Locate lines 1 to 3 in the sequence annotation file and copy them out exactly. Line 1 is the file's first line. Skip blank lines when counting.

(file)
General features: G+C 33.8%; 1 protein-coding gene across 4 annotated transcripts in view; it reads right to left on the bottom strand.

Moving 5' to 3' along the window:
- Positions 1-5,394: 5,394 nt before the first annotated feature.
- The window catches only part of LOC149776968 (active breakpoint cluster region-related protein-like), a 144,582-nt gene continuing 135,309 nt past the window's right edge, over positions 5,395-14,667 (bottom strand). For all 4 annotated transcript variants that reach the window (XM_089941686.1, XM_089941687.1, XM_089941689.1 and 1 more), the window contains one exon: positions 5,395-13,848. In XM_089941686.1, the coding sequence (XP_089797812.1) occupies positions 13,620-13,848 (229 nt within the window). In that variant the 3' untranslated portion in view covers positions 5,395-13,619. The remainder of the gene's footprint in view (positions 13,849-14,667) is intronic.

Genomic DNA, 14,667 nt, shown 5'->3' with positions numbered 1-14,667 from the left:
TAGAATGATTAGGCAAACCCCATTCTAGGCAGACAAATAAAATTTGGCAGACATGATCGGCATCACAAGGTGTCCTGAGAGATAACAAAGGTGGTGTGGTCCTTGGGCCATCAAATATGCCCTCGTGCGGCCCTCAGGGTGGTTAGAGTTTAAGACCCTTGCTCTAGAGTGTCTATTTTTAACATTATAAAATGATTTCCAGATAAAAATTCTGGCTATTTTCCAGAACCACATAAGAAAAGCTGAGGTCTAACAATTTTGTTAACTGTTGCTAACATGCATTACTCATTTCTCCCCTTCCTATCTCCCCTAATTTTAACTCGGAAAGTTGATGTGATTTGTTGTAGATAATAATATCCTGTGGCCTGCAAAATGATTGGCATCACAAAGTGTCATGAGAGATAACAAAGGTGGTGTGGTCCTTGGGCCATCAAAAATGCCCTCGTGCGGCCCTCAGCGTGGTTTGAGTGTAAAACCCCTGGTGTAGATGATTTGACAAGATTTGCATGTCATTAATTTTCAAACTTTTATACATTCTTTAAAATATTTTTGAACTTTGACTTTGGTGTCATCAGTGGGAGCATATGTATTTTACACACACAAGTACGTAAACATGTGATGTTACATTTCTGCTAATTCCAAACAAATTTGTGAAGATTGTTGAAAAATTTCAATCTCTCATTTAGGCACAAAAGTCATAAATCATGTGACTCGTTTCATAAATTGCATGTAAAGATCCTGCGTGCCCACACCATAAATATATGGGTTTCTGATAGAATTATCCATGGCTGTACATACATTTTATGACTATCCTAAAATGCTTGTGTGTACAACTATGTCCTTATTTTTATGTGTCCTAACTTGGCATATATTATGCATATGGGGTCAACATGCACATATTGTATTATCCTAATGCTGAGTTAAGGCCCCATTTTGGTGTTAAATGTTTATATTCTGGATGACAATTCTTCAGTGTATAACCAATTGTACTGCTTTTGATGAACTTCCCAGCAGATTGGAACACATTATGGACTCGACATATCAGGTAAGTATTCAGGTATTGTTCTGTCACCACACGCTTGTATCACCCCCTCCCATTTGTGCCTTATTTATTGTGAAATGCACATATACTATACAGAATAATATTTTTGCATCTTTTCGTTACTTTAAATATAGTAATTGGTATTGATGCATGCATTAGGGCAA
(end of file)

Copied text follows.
General features: G+C 33.8%; 1 protein-coding gene across 4 annotated transcripts in view; it reads right to left on the bottom strand.

Moving 5' to 3' along the window:
- Positions 1-5,394: 5,394 nt before the first annotated feature.